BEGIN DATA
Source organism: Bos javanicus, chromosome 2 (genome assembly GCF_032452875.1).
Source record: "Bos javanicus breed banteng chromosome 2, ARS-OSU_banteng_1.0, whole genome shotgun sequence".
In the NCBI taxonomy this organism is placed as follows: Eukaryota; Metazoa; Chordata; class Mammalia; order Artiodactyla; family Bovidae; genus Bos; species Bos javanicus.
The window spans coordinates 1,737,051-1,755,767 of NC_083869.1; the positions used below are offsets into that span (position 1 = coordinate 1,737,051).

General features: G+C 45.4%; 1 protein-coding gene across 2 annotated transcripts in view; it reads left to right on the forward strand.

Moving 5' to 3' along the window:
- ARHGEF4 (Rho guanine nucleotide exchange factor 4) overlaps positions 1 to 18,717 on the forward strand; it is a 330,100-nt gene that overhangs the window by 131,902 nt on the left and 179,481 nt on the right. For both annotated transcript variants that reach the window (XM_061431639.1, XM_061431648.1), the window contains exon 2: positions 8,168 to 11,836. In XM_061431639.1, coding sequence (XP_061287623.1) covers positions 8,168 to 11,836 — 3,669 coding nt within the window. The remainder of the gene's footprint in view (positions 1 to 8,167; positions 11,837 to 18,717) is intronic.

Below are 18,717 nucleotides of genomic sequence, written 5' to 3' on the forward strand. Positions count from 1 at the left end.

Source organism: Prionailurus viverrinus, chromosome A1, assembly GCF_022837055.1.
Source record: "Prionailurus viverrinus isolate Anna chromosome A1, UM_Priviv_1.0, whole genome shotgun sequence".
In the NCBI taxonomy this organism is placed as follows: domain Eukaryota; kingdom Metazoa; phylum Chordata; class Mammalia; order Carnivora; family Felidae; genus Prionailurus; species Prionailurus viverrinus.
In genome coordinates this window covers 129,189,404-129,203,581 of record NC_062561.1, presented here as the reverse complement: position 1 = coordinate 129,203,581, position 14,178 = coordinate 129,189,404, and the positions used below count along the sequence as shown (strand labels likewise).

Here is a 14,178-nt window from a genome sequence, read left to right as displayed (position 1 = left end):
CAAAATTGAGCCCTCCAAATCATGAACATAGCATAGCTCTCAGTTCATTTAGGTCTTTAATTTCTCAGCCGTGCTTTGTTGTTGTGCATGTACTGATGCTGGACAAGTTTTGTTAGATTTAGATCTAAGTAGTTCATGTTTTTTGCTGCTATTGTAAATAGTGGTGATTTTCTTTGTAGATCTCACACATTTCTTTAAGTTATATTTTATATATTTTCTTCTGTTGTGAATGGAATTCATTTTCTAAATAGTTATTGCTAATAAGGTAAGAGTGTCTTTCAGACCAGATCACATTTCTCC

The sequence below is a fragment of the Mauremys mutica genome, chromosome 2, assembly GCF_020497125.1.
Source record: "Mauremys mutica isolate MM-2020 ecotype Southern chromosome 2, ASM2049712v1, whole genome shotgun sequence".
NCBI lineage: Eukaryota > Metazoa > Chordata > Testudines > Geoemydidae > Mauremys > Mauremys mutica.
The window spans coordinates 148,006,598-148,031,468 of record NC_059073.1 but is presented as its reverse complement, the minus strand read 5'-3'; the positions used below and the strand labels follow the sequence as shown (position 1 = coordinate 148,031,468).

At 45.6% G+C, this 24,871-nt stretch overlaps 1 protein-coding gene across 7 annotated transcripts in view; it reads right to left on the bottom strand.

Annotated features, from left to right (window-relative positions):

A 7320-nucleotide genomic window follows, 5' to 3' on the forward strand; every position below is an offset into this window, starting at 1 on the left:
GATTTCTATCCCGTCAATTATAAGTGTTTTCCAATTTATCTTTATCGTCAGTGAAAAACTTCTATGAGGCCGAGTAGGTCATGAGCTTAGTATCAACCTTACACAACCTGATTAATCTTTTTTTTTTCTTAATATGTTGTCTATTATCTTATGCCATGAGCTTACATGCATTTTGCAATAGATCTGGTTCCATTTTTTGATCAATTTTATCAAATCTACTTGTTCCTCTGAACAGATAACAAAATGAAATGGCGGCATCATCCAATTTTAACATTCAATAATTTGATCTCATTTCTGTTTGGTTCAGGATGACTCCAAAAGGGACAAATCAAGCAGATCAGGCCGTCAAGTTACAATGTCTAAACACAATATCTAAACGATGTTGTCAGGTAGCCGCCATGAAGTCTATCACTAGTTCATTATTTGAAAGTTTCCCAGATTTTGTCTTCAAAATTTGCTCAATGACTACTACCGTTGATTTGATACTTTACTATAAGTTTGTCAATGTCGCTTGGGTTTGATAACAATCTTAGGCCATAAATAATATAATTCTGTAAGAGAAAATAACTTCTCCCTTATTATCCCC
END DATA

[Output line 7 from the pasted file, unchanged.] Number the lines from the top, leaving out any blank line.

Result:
- ARHGEF4 (Rho guanine nucleotide exchange factor 4) overlaps positions 1 to 18,717 on the forward strand; it is a 330,100-nt gene that overhangs the window by 131,902 nt on the left and 179,481 nt on the right. For both annotated transcript variants that reach the window (XM_061431639.1, XM_061431648.1), the window contains exon 2: positions 8,168 to 11,836. In XM_061431639.1, coding sequence (XP_061287623.1) covers positions 8,168 to 11,836 — 3,669 coding nt within the window. The remainder of the gene's footprint in view (positions 1 to 8,167; positions 11,837 to 18,717) is intronic.